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Rip “The Profile” Hawk (left) and Big Swede Hanson formed one of the greatest teams in pro wrestling during the 1960s and ‘70s. Photo provided

Buffalo Bills cornerback Vontae Davis didn’t even wait until the end of his team’s one-sided loss to retire last Sunday. He quit at halftime.

It’s certainly not how the 30-year-old pictured retiring from the NFL, but he said he knew it was over. Davis left the game because his body just couldn’t take it anymore.

“Today on the field it really hit me fast and hard: I shouldn’t be out there anymore,” said Davis, explaining that after many injuries throughout the years, he wasn’t willing to make the sacrifices necessary to keep playing.

While the end comes for every athlete, it usually isn’t in the middle of a contest.

Davis’ hasty departure brings back memories of a similar exit in the wrestling profession many years ago. But it wasn’t in the middle of a match, and the grappler was a grizzled veteran who had spent three decades in the business, working more than 300 bouts a year.

But during a match in the early 1980s, he realized it would be his absolute final time competing in the squared circle.

The late Rip Hawk, one of the greatest heels to ever grace Mid-Atlantic rings, began winding down his mat career in the late ‘70s. He was approaching 50, picking up occasional dates in cities such as Los Angeles, San Francisco, Houston, Dallas and San Antonio, but no longer working every day or even every week.

His last full-time run was in the Tulsa territory in 1982. Rip, known as “The Profile,” said he knew when it was time to literally take off the boots.

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Wrestling great Rip Hawk, who passed away in 2012 at the age of 82, is pictured on a cattle ranch in Texas long after his wrestling days were over. Photo provided

“I felt like I was wrestling in slow motion,” he said of his final match. “It looked like I was in the ring with the same people who were there 30 years ago. I figured that was a warning.”

Hawk, whose real name was Harvey Evers, recalled telling his longtime tag-team partner, Swede Hanson, that he was quitting. The Big Swede, who had teamed with Hawk for nearly two decades, couldn’t believe his buddy was serious.

“He said I wasn’t. I told him I was,” said Hawk. “We were going back home that night to our apartment. I stopped the car and threw my boot out on the Will Rogers Turnpike. And that was it. I caught a plane the next day and went home. I just blew out of there. I knew I didn’t want to wrestle anymore. I didn’t want to end up like the guy in that movie ‘The Wrestler.’”

Much like professional football, pro wrestling requires its talent to sacrifice their bodies and long-term health. Unlike most of today’s elite athletes, however, those grapplers didn’t have the luxury of lucrative guaranteed contracts. If you didn’t work, you didn’t get paid.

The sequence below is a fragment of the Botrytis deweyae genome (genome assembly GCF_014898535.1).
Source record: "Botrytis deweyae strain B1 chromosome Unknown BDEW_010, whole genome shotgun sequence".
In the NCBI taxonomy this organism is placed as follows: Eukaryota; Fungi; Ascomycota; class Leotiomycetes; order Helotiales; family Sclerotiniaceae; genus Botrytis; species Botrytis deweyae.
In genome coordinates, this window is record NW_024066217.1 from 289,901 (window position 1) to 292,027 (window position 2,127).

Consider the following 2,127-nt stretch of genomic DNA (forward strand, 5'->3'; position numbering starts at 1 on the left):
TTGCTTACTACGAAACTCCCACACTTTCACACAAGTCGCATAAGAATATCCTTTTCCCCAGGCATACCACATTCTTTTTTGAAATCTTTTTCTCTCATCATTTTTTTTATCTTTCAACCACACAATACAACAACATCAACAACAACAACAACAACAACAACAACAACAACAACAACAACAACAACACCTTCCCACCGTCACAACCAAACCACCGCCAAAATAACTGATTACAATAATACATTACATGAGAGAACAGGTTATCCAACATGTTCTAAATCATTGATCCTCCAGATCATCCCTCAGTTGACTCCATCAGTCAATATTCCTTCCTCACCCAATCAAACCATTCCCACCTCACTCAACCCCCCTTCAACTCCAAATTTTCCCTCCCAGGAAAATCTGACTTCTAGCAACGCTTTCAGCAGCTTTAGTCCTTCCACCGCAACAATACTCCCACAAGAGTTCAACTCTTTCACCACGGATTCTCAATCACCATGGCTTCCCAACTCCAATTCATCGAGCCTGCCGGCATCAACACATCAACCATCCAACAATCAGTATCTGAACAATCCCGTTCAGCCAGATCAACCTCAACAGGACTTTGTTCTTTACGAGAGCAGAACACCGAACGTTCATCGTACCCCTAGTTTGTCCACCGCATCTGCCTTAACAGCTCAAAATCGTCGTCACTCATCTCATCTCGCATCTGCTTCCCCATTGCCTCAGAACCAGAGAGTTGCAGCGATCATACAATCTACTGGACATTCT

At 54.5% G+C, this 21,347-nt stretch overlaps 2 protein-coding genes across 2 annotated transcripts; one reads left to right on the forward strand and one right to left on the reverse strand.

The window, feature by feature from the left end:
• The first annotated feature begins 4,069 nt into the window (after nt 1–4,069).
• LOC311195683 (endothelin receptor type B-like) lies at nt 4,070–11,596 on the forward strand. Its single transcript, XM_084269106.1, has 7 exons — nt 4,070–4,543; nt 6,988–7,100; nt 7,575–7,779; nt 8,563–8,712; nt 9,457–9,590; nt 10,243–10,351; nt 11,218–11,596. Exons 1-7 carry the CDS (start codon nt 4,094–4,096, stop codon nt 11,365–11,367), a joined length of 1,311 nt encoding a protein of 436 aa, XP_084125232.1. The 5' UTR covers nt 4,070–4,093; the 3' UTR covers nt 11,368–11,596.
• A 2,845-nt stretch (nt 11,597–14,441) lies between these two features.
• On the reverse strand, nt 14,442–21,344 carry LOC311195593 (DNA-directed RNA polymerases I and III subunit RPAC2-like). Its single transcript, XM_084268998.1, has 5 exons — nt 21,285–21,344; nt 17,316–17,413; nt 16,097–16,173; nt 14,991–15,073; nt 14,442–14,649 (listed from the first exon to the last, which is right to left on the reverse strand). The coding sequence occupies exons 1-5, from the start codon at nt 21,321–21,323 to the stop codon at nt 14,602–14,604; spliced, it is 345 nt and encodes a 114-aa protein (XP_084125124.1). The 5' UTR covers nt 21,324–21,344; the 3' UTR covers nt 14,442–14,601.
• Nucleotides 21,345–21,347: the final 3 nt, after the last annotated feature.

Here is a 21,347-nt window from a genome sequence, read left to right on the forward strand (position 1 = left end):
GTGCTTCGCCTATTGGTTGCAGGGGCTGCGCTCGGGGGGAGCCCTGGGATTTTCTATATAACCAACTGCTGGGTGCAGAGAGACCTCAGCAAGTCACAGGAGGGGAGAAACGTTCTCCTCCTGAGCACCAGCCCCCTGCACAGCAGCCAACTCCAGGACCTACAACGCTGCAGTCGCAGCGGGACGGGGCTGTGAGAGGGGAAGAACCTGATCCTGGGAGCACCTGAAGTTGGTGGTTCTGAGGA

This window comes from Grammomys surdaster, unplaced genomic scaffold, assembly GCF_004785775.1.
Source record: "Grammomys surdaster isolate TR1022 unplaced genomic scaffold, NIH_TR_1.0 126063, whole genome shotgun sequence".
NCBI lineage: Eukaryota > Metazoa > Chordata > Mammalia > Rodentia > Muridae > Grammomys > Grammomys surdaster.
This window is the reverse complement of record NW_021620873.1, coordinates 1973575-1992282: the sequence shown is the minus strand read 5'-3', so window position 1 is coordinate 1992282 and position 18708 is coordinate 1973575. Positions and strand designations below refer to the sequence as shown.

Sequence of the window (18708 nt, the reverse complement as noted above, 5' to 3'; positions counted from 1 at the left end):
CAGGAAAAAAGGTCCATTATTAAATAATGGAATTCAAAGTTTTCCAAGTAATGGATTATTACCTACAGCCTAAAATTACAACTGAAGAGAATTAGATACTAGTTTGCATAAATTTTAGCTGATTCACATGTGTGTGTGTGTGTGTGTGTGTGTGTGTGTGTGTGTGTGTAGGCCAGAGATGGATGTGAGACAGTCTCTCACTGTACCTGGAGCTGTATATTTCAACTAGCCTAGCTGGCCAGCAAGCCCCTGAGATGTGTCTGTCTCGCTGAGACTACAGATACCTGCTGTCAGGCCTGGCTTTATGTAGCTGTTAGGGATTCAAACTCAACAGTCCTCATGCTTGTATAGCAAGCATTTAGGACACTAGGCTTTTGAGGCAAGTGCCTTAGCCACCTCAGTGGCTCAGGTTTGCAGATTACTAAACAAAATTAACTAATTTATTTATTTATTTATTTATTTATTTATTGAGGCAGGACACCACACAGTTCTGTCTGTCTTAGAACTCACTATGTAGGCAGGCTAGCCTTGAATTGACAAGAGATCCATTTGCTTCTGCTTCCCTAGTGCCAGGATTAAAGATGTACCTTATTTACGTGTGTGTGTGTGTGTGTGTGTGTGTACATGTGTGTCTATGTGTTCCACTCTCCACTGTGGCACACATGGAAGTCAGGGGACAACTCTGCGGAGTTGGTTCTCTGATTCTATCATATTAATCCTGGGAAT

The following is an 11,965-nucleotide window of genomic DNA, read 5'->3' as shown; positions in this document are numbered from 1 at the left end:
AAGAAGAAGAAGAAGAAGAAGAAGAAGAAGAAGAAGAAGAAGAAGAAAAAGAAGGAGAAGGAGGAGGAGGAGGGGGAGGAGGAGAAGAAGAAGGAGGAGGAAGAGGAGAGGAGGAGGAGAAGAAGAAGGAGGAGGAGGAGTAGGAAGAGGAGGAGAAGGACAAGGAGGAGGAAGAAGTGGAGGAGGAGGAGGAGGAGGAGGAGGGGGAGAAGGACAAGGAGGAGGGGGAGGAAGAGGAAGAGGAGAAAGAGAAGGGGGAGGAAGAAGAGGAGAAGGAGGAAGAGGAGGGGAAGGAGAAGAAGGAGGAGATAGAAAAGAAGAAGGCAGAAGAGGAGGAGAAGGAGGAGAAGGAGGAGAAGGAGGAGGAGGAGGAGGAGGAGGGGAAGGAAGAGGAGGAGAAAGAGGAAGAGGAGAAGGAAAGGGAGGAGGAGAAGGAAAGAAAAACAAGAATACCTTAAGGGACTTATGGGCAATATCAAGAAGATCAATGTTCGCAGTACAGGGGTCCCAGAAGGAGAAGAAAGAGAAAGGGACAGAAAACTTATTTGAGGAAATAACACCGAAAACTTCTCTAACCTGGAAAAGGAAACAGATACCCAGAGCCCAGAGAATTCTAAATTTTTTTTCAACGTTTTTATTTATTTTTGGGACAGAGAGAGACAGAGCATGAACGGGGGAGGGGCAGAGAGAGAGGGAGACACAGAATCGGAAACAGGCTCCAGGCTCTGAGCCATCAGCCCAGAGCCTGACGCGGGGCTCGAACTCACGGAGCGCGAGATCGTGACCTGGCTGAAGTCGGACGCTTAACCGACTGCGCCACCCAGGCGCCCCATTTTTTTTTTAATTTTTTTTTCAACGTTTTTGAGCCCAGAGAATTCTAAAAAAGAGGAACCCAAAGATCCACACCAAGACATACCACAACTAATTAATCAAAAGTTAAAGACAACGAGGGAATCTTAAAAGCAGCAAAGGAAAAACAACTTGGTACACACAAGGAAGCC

“We used to get our heads busted,” recalled Hawk, who could never stand up straight again after taking a suplex and undergoing neck surgery. “I had my nose broken eight times, got a cauliflower ear, ribs broken, both elbows broken, kneecap broken, I don’t know how many times my ankles have been traumatized, and I had my sternum split. Other than that, it was pretty good.”

Fortunately Hawk fared well after his wrestling career had ended, embarking on a variety of business ventures and settling down in Hereford, Texas, where he coached wrestling at the local YMCA. He passed away in 2012 at the age of 82.

The late Jack Brisco was another wrestling superstar who knew when it was time to hang it up.

The former NWA world champion was only 43 years old when he realized, in the midst of a late 1984 blizzard in Newark, N.J., and unable to feel his face or his hands, that he was physically — and mentally — ready to leave pro wrestling’s long and grueling road behind. He decided then and there to cancel his future engagements, catch the next plane south and call it a career.

He never wrestled again.

“I went home and thawed out,” he would later joke.

Unlike many who had come before and many who came after, Jack Brisco was able to leave the business on his own terms, and never looked back, refusing to return for a retirement match or one last shot at the brass ring.

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Jack Brisco, who passed away in 2010 at the age of 68, is considered one of the greatest wrestlers in the history of the business. Photo provided

“I feel like I got out at the right time. I felt myself slowing down,” he said. “My mind was still there and I knew what to do, but my body was flagging behind, and that’s one thing that I never wanted to do, to outstay my ability.”

Brisco, widely regarded as one of the greatest wrestlers in the history of the business, passed away in 2010 at the age of 68.

Rip Hawk and Jack Brisco were, of course, exceptions to the rule. Most wrestlers over the years have “retired” only to come back at some point for more.

Terry Funk’s numerous retirements have become a running joke in the industry. The former NWA world champ first announced his retirement in 1983, came back a few months later, and has retired many times since.

His last retirement announcement came in 2016, although he returned to the ring the following year. At the age of 73, the hardcore legend competed in a tag match alongside The Rock ‘N Roll Express (Ricky Morton and Robert Gibson) to face Doug Gilbert, Jerry “The King” Lawler and the late Brian Christopher (Lawler) in a Big Time Wrestling event in Raleigh, N.C.

It marked Funk’s 52nd year as an active wrestler. Brother Dory Funk Jr., who began his pro career in 1963, recently celebrated his 55th year in the ring.

Reach Mike Mooneyham at bymikemooneyham@gmail.com, or follow him on Twitter at @ByMikeMooneyham and on Facebook at Facebook.com/MikeMooneyham.